Lawmakers have made South Koreans slightly younger—on paper, that is. On Wednesday, the country officially adopted the “international age” system, which dictates that babies are born at 0 years old and gain a year every birthday.
In South Korea, “How old are you?” has long been a complicated question. The country has three methods for determining age: In addition to international age—the system most countries use—South Koreans have also used the systems known as “Korean age” and “year age.”
In the Korean age system, babies are born as 1-year-olds, and a year is added every New Year’s Day. For example, “a baby born on December 31 would be considered 2 years old the next day,” write NPR’s Anthony Kuhn and Mary Yang. Meanwhile, the year age system dictates that babies are born at 0 years old and gain a year every January 1.
“We expect legal disputes, complaints and social confusion that have been caused over how to calculate ages will be greatly reduced,” Lee Wan-kyu, the minister of government legislation, told reporters this week, per the Guardian’s Justin McCurry.
Historians don’t know much about the origins of South Korea’s traditional age-counting systems. Some theories suggest that the methods take into account time spent in the womb or are connected to “an ancient Asian numerical system that did not have the concept of zero,” according to the Guardian.
Since 1962, South Korea has used the international age system in most—but not all—legal and official contexts. In a poll conducted by the Ministry of Government Legislation last year, more than 80 percent of South Koreans supported standardizing the system, and 86 percent said they would use their birth date age in their daily lives, reports NPR.
Yoon Suk-yeol, South Korea’s president, incorporated the shift away from Korean age into his recent campaign, saying that standardizing the age system would reduce confusion both at home and abroad, reports the New York Times’ Jin Yu Young.
Still, even under the new law, age will still be determined by year, regardless of month, in certain cases, according to CNN’s Jessie Yeung and Yoonjung Seo. Those cases include sales of age-restricted products like alcohol or tobacco, as well as enrollment in elementary school and in the the country’s mandatory military service.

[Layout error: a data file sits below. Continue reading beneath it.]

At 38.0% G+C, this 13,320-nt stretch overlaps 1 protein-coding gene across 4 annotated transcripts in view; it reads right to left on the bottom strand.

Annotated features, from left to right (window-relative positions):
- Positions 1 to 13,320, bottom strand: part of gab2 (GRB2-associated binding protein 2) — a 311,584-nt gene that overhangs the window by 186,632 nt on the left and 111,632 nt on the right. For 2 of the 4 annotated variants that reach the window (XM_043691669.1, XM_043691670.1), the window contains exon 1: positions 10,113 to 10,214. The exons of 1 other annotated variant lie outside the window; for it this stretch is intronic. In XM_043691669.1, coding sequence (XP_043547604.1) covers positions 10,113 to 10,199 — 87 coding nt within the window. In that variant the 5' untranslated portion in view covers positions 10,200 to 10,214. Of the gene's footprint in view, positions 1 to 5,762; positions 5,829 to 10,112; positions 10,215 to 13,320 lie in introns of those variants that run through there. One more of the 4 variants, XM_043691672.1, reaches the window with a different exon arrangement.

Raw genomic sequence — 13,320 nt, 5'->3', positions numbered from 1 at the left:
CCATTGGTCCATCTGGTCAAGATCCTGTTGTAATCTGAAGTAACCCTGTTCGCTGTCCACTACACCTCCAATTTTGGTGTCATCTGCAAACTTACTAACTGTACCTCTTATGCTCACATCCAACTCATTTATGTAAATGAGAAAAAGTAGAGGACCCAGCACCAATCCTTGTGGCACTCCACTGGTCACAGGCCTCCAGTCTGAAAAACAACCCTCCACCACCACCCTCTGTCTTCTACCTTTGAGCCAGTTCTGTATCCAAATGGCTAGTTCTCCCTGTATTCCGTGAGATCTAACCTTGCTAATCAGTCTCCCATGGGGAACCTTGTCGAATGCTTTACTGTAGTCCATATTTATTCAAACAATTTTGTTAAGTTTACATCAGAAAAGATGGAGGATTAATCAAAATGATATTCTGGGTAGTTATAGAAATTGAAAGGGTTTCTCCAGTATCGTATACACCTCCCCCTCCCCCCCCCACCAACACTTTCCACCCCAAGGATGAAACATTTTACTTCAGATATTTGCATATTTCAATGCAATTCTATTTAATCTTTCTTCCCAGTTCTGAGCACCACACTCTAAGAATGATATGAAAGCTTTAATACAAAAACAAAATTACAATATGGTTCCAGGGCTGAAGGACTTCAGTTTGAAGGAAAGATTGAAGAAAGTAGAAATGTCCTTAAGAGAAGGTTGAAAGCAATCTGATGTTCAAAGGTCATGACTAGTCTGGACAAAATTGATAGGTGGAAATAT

“I love it, because now I'm two years younger. My birthday is in December, so I always felt like this Korean age system is making me socially older than what I actually am,” South Korea resident Hyun Jeong Byun tells BBC News’ Kelly Ng and Yuna Ku. “Now that Korea is following the global standard, I no longer have to explain my ‘Korean age’ when I go abroad.”
South Korea has a hierarchical culture that’s closely tied to age, and some South Koreans are uncomfortable with deviations from this system, Yoon In-jin, a sociologist at Korea University, tells the Times. For example, he says, “people in Korea don’t like having a younger person be their superior at work.”
While he hopes the new system will weaken these cultural forces, he doubts that significant shifts are imminent. “From a sociology perspective, customs are so deeply rooted in a society that change won’t happen overnight,” he says.
Others are more optimistic about the new legislation’s ability to catalyze cultural changes. Jeongsuk Woo, a 28-year-old content creator in South Korea, tells BBC News that he hopes the unification will steer the culture away from a “subconscious layer of ageism in people’s behavior.”
Many South Koreans are happy to be younger under the new system. “I was about to turn 30 next year [under the Korean age system], but now I have some more time earned and I love it,” Choi Hyun-ji, a 27-year-old office worker in Seoul, tells the Guardian. “It’s just great to feel like you’re getting younger.”